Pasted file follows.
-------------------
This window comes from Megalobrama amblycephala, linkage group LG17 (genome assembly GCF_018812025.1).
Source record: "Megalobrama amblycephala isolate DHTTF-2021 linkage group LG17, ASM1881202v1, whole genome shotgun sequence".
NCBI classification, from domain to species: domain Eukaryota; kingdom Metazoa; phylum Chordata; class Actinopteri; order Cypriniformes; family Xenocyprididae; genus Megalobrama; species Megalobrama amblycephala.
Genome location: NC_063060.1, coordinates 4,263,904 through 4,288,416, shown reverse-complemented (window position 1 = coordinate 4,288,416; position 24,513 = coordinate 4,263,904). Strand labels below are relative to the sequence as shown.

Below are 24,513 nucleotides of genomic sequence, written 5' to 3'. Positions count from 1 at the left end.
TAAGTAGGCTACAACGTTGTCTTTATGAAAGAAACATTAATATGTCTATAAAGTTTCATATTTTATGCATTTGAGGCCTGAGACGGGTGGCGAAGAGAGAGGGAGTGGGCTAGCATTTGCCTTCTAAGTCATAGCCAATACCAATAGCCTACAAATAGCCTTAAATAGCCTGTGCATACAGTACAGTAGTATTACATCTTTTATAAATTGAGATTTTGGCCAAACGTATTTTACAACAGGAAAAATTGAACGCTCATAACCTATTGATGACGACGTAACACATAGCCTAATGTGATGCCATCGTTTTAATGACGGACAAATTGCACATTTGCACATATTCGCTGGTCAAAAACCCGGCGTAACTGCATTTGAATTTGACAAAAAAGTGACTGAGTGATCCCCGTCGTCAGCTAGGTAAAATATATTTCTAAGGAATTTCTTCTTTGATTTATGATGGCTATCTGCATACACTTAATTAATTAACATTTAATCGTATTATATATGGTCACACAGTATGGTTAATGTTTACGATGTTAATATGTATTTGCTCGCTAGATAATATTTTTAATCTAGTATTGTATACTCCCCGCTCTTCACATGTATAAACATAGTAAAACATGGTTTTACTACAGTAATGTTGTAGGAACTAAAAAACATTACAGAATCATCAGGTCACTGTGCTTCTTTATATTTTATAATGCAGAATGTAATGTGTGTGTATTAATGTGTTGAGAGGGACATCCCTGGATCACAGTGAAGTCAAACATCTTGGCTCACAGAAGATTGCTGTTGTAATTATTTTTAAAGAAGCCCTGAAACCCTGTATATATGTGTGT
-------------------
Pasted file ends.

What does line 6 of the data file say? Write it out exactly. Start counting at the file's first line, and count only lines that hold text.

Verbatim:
TAAGTAGGCTACAACGTTGTCTTTATGAAAGAAACATTAATATGTCTATAAAGTTTCATATTTTATGCATTTGAGGCCTGAGACGGGTGGCGAAGAGAGAGGGAGTGGGCTAGCATTTGCCTTCTAAGTCATAGCCAATACCAATAGCCTACAAATAGCCTTAAATAGCCTGTGCATACAGTACAGTAGTATTACATCTTTTATAAATTGAGATTTTGGCCAAACGTATTTTACAACAGGAAAAATTGAACGCTCATAACCTATTGATGACGACGTAACACATAGCCTAATGTGATGCCATCGTTTTAATGACGGACAAATTGCACATTTGCACATATTCGCTGGTCAAAAACCCGGCGTAACTGCATTTGAATTTGACAAAAAAGTGACTGAGTGATCCCCGTCGTCAGCTAGGTAAAATATATTTCTAAGGAATTTCTTCTTTGATTTATGATGGCTATCTGCATACACTTAATTAATTAACATTTAATCGTATTATATATGGTCACACAGTATGGTTAATGTTTACGATGTTAATATGTATTTGCTCGCTAGATAATATTTTTAATCTAGTATTGTATACTCCCCGCTCTTCACATGTATAAACATAGTAAAACATGGTTTTACTACAGTAATGTTGTAGGAACTAAAAAACATTACAGAATCATCAGGTCACTGTGCTTCTTTATATTTTATAATGCAGAATGTAATGTGTGTGTATTAATGTGTTGAGAGGGACATCCCTGGATCACAGTGAAGTCAAACATCTTGGCTCACAGAAGATTGCTGTTGTAATTATTTTTAAAGAAGCCCTGAAACCCTGTATATATGTGTGT